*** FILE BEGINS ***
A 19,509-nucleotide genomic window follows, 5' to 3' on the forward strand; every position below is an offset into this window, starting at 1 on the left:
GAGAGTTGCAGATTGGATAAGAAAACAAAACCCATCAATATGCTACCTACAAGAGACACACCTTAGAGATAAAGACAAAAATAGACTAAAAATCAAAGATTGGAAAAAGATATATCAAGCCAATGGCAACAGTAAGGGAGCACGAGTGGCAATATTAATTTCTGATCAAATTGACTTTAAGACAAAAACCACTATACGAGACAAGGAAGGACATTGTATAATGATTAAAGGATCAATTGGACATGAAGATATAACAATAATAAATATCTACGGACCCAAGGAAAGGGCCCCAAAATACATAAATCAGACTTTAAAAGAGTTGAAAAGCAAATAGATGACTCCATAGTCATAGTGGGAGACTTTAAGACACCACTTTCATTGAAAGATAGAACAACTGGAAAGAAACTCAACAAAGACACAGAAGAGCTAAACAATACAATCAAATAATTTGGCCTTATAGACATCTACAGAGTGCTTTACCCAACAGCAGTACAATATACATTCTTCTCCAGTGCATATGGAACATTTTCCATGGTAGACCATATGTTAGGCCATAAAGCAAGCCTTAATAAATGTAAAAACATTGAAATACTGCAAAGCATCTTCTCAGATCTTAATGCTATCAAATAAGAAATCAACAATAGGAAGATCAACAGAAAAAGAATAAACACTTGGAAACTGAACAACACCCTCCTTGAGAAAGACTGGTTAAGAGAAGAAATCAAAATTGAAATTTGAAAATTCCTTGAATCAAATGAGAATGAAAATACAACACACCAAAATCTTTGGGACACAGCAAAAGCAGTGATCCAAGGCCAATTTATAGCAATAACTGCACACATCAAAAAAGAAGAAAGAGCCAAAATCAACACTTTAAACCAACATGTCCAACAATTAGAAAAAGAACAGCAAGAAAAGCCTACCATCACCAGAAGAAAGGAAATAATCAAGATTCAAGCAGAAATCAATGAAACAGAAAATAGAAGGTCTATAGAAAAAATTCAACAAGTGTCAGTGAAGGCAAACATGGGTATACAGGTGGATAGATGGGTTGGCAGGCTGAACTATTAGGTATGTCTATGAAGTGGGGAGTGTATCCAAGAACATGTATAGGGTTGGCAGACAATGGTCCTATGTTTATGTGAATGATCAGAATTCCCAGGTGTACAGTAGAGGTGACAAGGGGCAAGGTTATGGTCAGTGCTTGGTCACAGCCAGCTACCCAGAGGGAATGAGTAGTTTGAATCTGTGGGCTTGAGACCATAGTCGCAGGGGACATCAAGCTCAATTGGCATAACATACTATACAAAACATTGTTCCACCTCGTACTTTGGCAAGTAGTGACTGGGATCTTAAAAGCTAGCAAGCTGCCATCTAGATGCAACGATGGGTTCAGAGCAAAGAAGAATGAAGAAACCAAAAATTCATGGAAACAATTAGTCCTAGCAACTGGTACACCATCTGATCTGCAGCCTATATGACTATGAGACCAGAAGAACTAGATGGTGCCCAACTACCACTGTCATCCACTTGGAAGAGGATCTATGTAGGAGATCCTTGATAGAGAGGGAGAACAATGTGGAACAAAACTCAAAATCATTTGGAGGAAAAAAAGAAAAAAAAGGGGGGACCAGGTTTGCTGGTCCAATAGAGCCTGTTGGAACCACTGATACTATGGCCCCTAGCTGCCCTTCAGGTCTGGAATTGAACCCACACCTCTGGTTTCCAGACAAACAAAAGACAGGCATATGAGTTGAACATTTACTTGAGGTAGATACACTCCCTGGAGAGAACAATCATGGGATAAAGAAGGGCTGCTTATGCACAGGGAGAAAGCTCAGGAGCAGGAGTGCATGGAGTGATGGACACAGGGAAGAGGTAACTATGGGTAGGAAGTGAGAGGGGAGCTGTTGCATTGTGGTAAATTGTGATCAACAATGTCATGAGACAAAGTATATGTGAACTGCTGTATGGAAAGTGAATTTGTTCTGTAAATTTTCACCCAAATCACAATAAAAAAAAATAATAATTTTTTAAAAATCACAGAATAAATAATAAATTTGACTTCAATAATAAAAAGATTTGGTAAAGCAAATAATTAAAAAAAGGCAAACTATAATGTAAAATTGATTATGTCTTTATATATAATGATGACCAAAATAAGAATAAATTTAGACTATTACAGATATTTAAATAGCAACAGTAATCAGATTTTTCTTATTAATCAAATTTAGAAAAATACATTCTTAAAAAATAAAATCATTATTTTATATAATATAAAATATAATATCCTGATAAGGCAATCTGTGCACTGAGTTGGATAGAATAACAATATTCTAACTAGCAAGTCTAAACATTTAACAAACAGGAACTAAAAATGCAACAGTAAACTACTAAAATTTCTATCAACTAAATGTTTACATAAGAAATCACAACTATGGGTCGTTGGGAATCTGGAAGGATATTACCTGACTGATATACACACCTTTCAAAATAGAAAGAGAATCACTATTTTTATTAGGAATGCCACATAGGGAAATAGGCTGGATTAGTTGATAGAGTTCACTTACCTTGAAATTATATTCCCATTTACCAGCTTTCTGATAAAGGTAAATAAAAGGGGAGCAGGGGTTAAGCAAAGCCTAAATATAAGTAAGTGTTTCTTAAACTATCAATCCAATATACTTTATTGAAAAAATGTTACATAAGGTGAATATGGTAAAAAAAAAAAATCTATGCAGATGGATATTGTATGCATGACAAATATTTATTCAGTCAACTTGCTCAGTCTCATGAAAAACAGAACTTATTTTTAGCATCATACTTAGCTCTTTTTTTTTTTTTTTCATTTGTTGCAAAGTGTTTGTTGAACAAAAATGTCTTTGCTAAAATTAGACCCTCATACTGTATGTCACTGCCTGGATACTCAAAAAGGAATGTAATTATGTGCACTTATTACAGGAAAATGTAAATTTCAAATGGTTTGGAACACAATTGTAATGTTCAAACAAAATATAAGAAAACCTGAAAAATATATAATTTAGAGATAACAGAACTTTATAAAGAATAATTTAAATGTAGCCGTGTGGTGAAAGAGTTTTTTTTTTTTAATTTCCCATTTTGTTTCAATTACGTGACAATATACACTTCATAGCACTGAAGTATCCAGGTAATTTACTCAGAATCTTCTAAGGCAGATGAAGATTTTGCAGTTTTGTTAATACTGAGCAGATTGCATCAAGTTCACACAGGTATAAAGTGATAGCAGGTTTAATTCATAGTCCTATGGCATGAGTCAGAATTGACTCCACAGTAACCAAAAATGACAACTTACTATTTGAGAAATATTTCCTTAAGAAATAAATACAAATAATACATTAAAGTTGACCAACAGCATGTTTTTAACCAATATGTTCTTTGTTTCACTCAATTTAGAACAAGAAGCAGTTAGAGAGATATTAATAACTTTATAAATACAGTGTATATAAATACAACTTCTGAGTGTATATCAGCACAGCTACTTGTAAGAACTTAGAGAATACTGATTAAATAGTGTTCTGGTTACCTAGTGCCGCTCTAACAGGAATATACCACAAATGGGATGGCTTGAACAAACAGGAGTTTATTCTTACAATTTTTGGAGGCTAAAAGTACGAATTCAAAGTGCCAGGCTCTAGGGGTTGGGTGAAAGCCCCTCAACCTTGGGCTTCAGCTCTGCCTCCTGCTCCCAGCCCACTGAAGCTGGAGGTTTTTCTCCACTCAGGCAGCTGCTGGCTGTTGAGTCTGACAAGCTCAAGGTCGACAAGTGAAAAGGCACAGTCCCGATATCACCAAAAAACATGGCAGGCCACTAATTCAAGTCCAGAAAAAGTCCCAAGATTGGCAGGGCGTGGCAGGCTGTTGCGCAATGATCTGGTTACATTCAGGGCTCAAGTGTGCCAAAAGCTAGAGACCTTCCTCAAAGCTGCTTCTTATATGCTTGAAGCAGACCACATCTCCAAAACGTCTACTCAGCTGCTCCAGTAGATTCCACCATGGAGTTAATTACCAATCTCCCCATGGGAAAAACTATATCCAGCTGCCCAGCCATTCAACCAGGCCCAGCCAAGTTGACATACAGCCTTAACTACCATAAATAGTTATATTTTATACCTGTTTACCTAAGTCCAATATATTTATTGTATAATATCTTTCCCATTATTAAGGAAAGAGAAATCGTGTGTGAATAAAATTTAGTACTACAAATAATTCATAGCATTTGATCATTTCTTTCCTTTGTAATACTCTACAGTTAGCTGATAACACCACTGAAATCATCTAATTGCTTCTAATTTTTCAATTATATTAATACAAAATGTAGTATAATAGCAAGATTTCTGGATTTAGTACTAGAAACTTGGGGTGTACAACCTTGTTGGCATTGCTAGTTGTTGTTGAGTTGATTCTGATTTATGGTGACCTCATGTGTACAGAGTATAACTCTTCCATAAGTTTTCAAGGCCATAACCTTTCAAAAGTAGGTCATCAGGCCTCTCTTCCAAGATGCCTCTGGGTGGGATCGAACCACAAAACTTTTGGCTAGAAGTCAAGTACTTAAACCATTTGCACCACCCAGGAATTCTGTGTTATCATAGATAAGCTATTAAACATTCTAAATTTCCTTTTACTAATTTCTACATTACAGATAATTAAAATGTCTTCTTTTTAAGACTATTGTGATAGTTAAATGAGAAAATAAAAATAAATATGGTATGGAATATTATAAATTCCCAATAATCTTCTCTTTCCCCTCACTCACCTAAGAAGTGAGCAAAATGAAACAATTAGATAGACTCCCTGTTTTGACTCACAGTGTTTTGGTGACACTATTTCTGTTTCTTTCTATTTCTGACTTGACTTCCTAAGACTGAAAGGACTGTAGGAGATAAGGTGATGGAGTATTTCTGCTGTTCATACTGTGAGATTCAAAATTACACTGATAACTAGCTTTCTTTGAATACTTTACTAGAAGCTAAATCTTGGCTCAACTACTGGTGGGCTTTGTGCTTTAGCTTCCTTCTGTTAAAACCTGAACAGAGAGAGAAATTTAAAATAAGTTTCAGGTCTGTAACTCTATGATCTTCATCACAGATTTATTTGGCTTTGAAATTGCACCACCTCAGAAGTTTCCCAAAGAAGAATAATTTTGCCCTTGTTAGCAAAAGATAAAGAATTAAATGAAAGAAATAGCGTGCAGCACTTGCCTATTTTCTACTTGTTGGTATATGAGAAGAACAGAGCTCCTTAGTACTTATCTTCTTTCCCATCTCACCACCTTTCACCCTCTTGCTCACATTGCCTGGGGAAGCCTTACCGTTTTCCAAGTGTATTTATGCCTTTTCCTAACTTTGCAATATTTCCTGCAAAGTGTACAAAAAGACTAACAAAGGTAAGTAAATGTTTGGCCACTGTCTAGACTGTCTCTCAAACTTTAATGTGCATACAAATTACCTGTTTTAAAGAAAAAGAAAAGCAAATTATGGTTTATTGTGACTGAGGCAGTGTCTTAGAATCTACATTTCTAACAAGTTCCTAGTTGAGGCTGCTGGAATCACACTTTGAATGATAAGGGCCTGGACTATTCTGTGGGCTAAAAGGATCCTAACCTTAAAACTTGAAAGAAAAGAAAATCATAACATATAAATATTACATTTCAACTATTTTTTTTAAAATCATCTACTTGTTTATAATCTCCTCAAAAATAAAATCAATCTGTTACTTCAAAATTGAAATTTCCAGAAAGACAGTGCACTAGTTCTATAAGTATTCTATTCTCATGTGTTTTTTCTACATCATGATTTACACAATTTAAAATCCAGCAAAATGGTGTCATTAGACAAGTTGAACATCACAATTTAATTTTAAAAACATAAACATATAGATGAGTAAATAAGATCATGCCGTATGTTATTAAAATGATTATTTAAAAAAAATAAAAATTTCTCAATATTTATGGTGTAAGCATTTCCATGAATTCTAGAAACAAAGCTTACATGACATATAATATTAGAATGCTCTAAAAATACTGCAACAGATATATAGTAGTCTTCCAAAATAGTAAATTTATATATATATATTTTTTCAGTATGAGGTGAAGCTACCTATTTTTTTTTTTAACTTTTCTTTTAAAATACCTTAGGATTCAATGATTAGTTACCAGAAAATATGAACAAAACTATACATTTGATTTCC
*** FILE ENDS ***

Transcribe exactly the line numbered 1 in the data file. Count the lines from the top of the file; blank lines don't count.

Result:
A 19,509-nucleotide genomic window follows, 5' to 3' on the forward strand; every position below is an offset into this window, starting at 1 on the left: